Living on the blood and the bones – by Asmat Randhawa

by Schimi

When the Afghans could not agree on a power sharing formula and conflict was on going after the russian departure, Pakistani establishment backed Pashtuns over Tajiks which made it even more difficult for different groups to reach on an agreement. Pakistan, rather than helping afghan groups to reach to a conclusion in a diplomatic way, showed a dream to their puppet jihadi organizations of establishing a caliphate or Islamic government in Afghanistan, by force or by way of jihad. That’s how Taliban got birth. They were provided with all means, money, training and guidance so that they can overpower the rival groups and establish a Pro-Pakistan government in Afghanistan. It was like playing with the fire, and that was the time when Pakistani generals put the last nail into the coffin of peace in the whole region especially in their own country – Pakistan.

While working on that the establishment deliberately ignored two main factors:

Afghanistan: The majority of their puppets were uneducated, did not know much about the outside world except of their own, had no capacity to effectively and efficiently run a war-torn country, had no road map for economic, education, health care, employment and foreign policy. How they thought the government will survive?

Pakistan: If Taliban are able to run a good, efficient and proper government system in Afghanistan, will those thousands of Pakistanis, who were part of Taliban, not have a desire to have same kind of government in Islamic Republic of Pakistan? And if so what the establishment was supposed to do, submit all powers to Taliban? If no, then how were they to resist Taliban from gaining grounds in Pakistan?

We do not need Plato to predict that if Taliban were able to have an efficient government in Afghanistan sooner or later the members of Afghan Taliban will attempt or desire to establish same kind of government in Pakistan as well, since majority of Afghan Taliban actually came from Pakistan. How it could be ignored when rural areas of Pakistan has same kind of problems, a dysfunctional and corrupt judicial system, oppression by the strong of the society, corrupt ruling elite, unemployment, illiteracy and no basic human needs (healthcare, housing, clean drinking water etc), and perhaps the biggest factor,  millions of displaced Afghanis living inside Pakistan who have linguistic, cultural and ethnic connections with Pashtuns in north-west.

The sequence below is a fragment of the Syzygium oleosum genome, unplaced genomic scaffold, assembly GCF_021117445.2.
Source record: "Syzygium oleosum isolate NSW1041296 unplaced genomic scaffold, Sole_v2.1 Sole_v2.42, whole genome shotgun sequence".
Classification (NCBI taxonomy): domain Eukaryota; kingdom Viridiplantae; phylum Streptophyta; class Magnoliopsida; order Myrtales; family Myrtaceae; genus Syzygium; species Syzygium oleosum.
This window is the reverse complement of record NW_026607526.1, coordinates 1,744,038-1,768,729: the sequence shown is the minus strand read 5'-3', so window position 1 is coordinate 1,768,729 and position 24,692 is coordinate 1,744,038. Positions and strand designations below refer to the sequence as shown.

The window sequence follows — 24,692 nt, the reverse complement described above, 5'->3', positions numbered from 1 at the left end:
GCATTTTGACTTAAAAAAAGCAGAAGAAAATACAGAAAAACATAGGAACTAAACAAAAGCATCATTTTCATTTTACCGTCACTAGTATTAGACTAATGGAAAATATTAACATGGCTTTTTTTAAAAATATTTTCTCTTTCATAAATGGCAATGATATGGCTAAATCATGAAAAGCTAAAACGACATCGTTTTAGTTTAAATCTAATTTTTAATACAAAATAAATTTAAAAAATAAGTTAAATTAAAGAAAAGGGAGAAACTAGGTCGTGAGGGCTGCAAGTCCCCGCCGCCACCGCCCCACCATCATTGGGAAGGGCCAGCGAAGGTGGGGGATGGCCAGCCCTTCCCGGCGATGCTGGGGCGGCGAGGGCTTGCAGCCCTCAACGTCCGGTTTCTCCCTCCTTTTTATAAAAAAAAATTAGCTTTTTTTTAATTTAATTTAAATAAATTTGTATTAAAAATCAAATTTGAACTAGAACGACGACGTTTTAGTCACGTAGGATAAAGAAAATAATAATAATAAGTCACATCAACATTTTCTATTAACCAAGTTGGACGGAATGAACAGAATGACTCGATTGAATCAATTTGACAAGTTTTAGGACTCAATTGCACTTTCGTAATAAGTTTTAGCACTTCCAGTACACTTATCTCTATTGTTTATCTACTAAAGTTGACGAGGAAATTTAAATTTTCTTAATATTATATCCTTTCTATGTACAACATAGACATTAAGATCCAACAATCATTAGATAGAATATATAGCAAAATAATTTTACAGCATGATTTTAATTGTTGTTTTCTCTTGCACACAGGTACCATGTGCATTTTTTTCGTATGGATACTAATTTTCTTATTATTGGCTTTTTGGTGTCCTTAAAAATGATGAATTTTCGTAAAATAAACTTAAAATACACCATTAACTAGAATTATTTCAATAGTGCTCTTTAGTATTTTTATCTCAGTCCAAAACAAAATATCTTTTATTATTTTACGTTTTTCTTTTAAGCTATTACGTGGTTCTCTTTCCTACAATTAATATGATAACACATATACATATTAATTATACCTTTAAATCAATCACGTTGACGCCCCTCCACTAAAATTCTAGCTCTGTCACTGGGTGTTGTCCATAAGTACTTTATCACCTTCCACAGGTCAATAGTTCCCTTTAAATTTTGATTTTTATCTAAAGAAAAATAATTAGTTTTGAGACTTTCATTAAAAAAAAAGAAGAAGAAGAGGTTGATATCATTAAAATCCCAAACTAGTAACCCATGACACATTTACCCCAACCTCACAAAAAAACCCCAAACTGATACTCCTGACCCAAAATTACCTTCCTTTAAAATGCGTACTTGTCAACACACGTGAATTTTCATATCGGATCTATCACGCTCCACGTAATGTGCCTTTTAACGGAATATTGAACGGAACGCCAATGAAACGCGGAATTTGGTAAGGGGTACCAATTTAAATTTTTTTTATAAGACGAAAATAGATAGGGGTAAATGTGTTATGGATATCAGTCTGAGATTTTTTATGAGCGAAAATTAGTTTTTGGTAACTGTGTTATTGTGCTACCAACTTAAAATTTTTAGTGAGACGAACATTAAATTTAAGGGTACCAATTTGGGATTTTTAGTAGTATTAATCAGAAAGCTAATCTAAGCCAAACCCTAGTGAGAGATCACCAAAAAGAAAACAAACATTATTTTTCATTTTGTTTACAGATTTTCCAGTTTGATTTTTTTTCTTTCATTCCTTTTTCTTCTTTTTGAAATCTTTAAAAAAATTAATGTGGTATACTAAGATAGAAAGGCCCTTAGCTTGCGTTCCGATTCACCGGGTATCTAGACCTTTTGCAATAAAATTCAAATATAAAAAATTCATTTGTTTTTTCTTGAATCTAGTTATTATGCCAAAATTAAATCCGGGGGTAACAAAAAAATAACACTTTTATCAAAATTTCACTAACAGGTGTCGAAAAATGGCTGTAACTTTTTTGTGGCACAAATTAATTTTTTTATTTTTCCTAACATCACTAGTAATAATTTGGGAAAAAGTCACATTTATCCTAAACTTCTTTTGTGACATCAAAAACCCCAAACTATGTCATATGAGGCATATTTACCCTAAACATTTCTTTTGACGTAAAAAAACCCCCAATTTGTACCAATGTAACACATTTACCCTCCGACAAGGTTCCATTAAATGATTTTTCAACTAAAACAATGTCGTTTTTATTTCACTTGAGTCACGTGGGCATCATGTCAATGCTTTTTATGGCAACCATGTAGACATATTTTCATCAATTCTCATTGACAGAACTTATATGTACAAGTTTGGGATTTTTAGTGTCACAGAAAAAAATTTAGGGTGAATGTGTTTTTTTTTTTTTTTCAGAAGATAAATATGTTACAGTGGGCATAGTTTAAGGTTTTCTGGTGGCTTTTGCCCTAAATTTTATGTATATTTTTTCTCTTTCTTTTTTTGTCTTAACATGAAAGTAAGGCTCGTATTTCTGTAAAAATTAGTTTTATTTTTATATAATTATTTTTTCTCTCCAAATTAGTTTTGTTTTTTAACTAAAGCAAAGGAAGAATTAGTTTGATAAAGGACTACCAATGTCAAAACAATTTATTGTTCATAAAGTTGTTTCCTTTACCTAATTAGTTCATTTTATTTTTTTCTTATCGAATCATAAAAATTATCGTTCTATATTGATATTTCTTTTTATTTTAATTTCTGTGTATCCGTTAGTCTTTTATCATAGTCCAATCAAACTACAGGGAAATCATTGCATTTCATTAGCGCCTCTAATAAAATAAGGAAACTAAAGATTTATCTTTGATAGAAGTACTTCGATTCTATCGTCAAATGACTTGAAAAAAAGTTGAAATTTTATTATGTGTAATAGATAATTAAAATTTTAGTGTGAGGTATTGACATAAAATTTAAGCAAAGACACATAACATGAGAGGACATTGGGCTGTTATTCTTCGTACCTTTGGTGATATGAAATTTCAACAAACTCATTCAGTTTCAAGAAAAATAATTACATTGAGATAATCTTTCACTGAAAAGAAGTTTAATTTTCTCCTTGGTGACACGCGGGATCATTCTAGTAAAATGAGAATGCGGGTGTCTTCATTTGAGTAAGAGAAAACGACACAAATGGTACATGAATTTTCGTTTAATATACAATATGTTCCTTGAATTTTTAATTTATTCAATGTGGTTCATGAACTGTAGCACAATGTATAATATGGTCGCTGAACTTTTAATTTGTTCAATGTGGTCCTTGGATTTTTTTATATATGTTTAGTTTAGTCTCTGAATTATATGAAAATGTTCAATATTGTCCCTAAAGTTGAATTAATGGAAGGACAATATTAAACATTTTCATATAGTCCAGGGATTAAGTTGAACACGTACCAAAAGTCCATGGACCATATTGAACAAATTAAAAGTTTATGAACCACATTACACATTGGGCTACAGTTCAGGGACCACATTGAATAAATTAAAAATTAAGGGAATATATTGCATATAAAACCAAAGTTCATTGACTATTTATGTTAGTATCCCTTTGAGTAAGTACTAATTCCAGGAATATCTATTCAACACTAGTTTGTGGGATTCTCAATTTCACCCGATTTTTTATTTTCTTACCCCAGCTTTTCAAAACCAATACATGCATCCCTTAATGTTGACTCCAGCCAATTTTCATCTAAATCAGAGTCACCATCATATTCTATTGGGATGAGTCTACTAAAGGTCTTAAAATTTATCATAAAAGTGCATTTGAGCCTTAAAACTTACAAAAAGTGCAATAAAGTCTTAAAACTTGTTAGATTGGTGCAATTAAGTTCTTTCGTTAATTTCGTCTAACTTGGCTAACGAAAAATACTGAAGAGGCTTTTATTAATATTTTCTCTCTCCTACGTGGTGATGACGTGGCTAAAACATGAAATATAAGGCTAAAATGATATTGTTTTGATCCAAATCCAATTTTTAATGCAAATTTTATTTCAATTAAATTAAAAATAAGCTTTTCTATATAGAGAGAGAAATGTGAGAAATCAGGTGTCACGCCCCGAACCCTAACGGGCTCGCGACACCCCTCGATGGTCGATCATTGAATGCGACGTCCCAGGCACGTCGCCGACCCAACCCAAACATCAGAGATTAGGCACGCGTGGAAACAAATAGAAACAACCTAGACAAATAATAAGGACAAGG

Though Pakistani establishment claims that they created and sent Taliban to Afghanistan to establish peace and secondly, establish a Pro-Pakistan government but when i look back as a student on the events arguments look unsound. Rather, it was a very carefully designed game of the establishment for the following reasons:

After the death of General Zia-ul-haq when democracy got roots there was an increasing demand of peace with India by dialogue rather than arms. The civilian leadership soon was branded as security risk and thrown out by frightened generals. The demands for peace with India could lose the establishment the authority of power steering in the country. It was the best way then to open another conflict zone so that if disputes with India are resolved or gone on the back benches, they don’t loose the power by having another front open. Taliban, it shows, were created and sent to Afghanistan to provide a lifeline to military establishment.

If Taliban establish an efficient theocracy in Afghanistan demands of same kind of government in Pakistan would be heard, both by Afghan Taliban and their sympathizer from Pakistan, which civil society, media and democratic forces will not accept and that will give military another excuse of holding onto the power strings in the pretext of eliminating terrorism. And Taliban failure would lead to chaos and another conflict zone on western border. In both cases Pakistan’s military establishment was to benefit. Questions raised that why a full flagged, effective strategy from Pakistan Army to fight Taliban cannot be seen do not surprise me at all because the Army’s strategy is not to eliminate extremism completely, but to create conflicts to maintain the authority. To keep Pakistan a security risk generals need elements like Taliban and armed militias because over the past 55 years Generals have got used to unquestionable power and monopoly over the resources of Pakistan for their personal benefits and they are not ready to let it go no matter even if that power has to be held on cost of the blood and bones of the ordinary people of Pakistan.

One Comment to “Living on the blood and the bones – by Asmat Randhawa”

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